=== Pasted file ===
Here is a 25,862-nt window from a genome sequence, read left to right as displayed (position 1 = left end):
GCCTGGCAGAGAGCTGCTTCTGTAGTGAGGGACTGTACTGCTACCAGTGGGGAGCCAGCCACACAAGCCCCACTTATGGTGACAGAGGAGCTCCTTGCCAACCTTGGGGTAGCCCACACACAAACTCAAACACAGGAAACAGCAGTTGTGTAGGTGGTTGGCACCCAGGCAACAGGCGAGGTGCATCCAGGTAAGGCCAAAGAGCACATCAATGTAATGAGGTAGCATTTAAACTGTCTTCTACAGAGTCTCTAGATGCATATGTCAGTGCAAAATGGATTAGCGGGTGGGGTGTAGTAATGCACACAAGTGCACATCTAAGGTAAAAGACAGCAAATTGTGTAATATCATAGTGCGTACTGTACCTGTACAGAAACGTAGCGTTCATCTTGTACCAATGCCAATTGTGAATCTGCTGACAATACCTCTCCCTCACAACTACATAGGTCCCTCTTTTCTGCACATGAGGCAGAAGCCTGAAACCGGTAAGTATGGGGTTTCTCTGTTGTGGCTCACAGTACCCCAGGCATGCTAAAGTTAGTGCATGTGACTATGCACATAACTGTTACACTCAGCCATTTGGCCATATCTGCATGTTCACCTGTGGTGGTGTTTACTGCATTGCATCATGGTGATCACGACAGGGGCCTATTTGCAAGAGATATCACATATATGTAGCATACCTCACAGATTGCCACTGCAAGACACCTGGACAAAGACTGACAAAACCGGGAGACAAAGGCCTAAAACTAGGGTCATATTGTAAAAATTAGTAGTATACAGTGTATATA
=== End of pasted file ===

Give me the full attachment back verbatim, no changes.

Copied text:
Here is a 25,862-nt window from a genome sequence, read left to right as displayed (position 1 = left end):
GCCTGGCAGAGAGCTGCTTCTGTAGTGAGGGACTGTACTGCTACCAGTGGGGAGCCAGCCACACAAGCCCCACTTATGGTGACAGAGGAGCTCCTTGCCAACCTTGGGGTAGCCCACACACAAACTCAAACACAGGAAACAGCAGTTGTGTAGGTGGTTGGCACCCAGGCAACAGGCGAGGTGCATCCAGGTAAGGCCAAAGAGCACATCAATGTAATGAGGTAGCATTTAAACTGTCTTCTACAGAGTCTCTAGATGCATATGTCAGTGCAAAATGGATTAGCGGGTGGGGTGTAGTAATGCACACAAGTGCACATCTAAGGTAAAAGACAGCAAATTGTGTAATATCATAGTGCGTACTGTACCTGTACAGAAACGTAGCGTTCATCTTGTACCAATGCCAATTGTGAATCTGCTGACAATACCTCTCCCTCACAACTACATAGGTCCCTCTTTTCTGCACATGAGGCAGAAGCCTGAAACCGGTAAGTATGGGGTTTCTCTGTTGTGGCTCACAGTACCCCAGGCATGCTAAAGTTAGTGCATGTGACTATGCACATAACTGTTACACTCAGCCATTTGGCCATATCTGCATGTTCACCTGTGGTGGTGTTTACTGCATTGCATCATGGTGATCACGACAGGGGCCTATTTGCAAGAGATATCACATATATGTAGCATACCTCACAGATTGCCACTGCAAGACACCTGGACAAAGACTGACAAAACCGGGAGACAAAGGCCTAAAACTAGGGTCATATTGTAAAAATTAGTAGTATACAGTGTATATA